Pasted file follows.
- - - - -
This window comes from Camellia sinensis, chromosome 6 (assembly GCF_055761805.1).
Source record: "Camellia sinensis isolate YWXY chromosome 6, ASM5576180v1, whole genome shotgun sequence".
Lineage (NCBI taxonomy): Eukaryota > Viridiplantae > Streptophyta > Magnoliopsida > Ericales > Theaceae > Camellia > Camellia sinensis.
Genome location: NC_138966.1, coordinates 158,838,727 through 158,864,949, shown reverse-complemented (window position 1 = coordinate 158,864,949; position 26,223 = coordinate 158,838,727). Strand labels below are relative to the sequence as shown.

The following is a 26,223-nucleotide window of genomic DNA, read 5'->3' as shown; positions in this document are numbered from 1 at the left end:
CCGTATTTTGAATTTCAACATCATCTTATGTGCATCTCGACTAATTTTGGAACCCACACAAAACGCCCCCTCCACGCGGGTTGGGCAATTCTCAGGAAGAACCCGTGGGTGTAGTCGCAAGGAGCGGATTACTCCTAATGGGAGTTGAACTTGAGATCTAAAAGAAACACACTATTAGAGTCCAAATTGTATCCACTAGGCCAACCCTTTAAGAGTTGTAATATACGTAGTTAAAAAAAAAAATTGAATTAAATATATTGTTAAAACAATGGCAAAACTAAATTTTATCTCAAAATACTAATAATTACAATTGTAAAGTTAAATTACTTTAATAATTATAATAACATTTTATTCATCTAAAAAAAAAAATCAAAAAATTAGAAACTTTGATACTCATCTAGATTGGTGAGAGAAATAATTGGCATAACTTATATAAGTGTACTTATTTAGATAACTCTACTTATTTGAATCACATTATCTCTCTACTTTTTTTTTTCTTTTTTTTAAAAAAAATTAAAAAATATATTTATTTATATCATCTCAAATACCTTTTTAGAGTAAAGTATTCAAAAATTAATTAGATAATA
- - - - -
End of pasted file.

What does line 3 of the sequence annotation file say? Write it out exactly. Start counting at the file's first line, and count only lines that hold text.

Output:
Lineage (NCBI taxonomy): Eukaryota > Viridiplantae > Streptophyta > Magnoliopsida > Ericales > Theaceae > Camellia > Camellia sinensis.